The theory then suggests that equilibrium is likely to be a wrong behavioral model when the game has a cyclical structure. When are cycles prevalent, and when are they rare?

When the game is simple enough, in the sense that the number of actions available to each player is small, cycles are rare. When the game is more complicated, whether or not cycles are common depends on whether or not the game is competitive. If the incentives of the players are lined up, cycles are rare, even if the game is complicated. But when the incentives of the players are not lined up and the game gets complicated, cycles are common.

These results match the intuition about noughts and crosses vs. chess: complicated games are harder to learn and it is harder for players to coordinate on an equilibrium when one player’s gain is the other player’s loss. The main novelty of the paper is that the authors develop a formalism to make all this quantitative. This is confirmed in the figure below, which shows the share of cycles (dashed lines) and the non-convergence frequency of six learning algorithms (markers) as the complicatedness and competitiveness of a game vary. (The payoff correlation Γ is negative when the game is competitive.)

Many of the problems encountered by economic actors are too complicated to model easily using a normal form game. Nonetheless, this work suggests a potentially serious problem. Many situations in economics are complicated and competitive. This raises the possibility that many important theories in economics may be wrong: If the key behavioural assumption of equilibrium is wrong, then the predictions of the model are likely wrong too. In this case new approaches are required that explicitly simulate the behaviour of the players and take into account the fact that real people are not good at solving complicated problems.

Oxford Mathematician Thomas Prince talks about his work on the construction of Fano manifolds in dimension four and their connection with Calabi-Yau geometry.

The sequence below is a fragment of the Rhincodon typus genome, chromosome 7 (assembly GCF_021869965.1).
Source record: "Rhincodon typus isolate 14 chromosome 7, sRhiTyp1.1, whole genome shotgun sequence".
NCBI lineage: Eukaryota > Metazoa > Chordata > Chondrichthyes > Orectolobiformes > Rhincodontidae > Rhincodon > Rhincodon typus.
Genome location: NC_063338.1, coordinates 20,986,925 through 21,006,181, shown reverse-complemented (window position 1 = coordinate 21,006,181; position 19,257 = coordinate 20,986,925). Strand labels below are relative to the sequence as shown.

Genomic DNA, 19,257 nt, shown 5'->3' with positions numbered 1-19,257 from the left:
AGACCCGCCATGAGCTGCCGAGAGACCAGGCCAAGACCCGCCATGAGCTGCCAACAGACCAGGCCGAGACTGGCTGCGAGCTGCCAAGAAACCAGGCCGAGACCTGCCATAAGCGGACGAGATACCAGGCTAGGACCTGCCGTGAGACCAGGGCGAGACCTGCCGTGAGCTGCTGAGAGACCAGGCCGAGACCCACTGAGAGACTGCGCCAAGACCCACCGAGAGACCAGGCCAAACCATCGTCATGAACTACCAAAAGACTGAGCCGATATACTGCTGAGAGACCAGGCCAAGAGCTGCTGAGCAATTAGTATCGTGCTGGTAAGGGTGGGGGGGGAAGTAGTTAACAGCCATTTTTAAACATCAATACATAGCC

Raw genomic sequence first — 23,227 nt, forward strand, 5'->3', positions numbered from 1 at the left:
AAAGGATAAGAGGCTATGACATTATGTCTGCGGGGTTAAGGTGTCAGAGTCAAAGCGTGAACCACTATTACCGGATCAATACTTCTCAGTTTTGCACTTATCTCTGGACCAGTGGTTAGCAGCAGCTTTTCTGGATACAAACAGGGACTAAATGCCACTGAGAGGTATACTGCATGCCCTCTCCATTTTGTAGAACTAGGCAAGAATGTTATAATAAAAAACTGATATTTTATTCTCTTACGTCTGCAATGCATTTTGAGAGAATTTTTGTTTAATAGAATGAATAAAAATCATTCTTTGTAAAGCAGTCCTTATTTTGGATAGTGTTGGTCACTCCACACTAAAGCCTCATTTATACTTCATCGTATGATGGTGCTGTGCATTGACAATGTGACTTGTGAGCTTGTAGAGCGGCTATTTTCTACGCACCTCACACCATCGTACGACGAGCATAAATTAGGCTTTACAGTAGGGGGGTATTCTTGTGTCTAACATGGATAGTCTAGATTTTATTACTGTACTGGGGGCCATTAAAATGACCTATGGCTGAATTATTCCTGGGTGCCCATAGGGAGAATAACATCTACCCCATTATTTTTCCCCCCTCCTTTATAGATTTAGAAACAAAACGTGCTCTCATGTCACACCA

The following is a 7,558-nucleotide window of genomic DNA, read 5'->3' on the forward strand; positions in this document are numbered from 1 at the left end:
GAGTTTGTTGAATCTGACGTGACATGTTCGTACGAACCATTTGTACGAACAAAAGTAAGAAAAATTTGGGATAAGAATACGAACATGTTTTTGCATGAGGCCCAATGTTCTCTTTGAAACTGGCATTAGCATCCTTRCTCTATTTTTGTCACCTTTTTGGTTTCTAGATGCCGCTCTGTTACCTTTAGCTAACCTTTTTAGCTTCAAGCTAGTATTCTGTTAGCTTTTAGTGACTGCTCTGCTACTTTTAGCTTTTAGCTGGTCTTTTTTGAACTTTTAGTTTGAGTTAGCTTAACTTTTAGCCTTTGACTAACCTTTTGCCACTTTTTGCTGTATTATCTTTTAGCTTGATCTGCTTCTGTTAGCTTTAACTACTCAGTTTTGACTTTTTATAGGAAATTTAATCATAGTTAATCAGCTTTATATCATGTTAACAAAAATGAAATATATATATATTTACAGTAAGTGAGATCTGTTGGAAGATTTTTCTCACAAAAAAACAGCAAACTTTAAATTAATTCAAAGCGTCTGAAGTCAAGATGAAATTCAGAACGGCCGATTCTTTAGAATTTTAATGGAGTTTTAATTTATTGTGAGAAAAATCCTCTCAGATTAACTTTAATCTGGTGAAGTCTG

"Classical algebraic geometry studies the vanishing loci of finite collections of polynomial equations; usually under some conditions that ensure this locus has some desirable properties. The first objects studied in this subject (in its modern history) were Riemann surfaces, one dimensional objects over the complex numbers, topologically equivalent to $n$-holed tori. The attempt to replicate the classification of curves in the context of algebraic surfaces made by the 'Italian school' led by Castelnuovo and Enriques in the early 20th century led to a fundamental insight: the classification divides naturally into two distinct problems. First one studies a courser 'birational' classification of surfaces, before analysing the surfaces within each birational class. In two dimensions the second problem has a simple solution: these surfaces are related by 'blowing up' and 'blowing down', explicit operations first described by Noether. This became the model and prototype for the modern subject of birational geometry, which developed rapidly in the later 20th century, with fundamental contributions made by Hironaka, Mori, Shafarevich, and others.

In the contemporary treatment of the subject, a particularly privileged role is given to two classes of algebraic (or complex analytic) objects. The Calabi-Yau manifolds, generalising elliptic curves; as well as a particular 'minimal' class of surfaces called K$3$ surfaces, and Fano manifolds. Fano manifolds play a key role in Mori's minimal model program, itself a sweeping higher-dimensional generalisation of key methods used in the classification of surfaces. In particular this program led to the spectacular Mori-Mukai classification of Fano manifolds in dimension three, building on work on Iskovskikh.